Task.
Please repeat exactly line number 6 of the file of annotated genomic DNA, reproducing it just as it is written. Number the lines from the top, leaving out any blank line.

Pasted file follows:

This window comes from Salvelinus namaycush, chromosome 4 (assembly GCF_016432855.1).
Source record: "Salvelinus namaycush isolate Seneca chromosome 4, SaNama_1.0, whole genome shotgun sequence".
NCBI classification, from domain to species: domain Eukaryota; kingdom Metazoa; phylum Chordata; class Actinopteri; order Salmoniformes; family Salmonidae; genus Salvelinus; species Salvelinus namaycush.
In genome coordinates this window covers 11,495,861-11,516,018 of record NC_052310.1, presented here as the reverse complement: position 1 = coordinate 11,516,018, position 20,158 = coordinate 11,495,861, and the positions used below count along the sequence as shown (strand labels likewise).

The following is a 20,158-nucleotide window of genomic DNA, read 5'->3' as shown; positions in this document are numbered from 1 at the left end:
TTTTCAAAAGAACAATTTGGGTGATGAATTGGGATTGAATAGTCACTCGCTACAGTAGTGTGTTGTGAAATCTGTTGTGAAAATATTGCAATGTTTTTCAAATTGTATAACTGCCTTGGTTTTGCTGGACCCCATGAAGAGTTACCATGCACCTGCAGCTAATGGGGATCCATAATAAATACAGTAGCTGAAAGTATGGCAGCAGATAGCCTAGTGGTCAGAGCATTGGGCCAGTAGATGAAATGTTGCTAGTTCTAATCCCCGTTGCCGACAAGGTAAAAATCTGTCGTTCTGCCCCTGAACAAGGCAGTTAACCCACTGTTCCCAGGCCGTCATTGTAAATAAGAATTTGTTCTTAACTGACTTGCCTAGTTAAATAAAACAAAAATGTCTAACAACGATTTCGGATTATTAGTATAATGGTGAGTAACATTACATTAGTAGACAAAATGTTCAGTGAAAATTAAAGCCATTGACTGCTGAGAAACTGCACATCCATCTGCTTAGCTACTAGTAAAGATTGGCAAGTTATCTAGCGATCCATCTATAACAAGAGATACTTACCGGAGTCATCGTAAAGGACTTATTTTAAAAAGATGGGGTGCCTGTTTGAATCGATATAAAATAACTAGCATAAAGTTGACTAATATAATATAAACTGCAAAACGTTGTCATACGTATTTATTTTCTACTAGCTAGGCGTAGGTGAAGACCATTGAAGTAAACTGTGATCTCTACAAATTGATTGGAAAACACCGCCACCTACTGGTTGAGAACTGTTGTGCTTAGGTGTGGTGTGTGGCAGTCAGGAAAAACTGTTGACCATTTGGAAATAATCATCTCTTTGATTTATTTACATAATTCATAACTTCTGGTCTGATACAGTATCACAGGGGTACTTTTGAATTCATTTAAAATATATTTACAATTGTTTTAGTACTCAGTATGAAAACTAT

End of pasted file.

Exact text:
TTTTCAAAAGAACAATTTGGGTGATGAATTGGGATTGAATAGTCACTCGCTACAGTAGTGTGTTGTGAAATCTGTTGTGAAAATATTGCAATGTTTTTCAAATTGTATAACTGCCTTGGTTTTGCTGGACCCCATGAAGAGTTACCATGCACCTGCAGCTAATGGGGATCCATAATAAATACAGTAGCTGAAAGTATGGCAGCAGATAGCCTAGTGGTCAGAGCATTGGGCCAGTAGATGAAATGTTGCTAGTTCTAATCCCCGTTGCCGACAAGGTAAAAATCTGTCGTTCTGCCCCTGAACAAGGCAGTTAACCCACTGTTCCCAGGCCGTCATTGTAAATAAGAATTTGTTCTTAACTGACTTGCCTAGTTAAATAAAACAAAAATGTCTAACAACGATTTCGGATTATTAGTATAATGGTGAGTAACATTACATTAGTAGACAAAATGTTCAGTGAAAATTAAAGCCATTGACTGCTGAGAAACTGCACATCCATCTGCTTAGCTACTAGTAAAGATTGGCAAGTTATCTAGCGATCCATCTATAACAAGAGATACTTACCGGAGTCATCGTAAAGGACTTATTTTAAAAAGATGGGGTGCCTGTTTGAATCGATATAAAATAACTAGCATAAAGTTGACTAATATAATATAAACTGCAAAACGTTGTCATACGTATTTATTTTCTACTAGCTAGGCGTAGGTGAAGACCATTGAAGTAAACTGTGATCTCTACAAATTGATTGGAAAACACCGCCACCTACTGGTTGAGAACTGTTGTGCTTAGGTGTGGTGTGTGGCAGTCAGGAAAAACTGTTGACCATTTGGAAATAATCATCTCTTTGATTTATTTACATAATTCATAACTTCTGGTCTGATACAGTATCACAGGGGTACTTTTGAATTCATTTAAAATATATTTACAATTGTTTTAGTACTCAGTATGAAAACTAT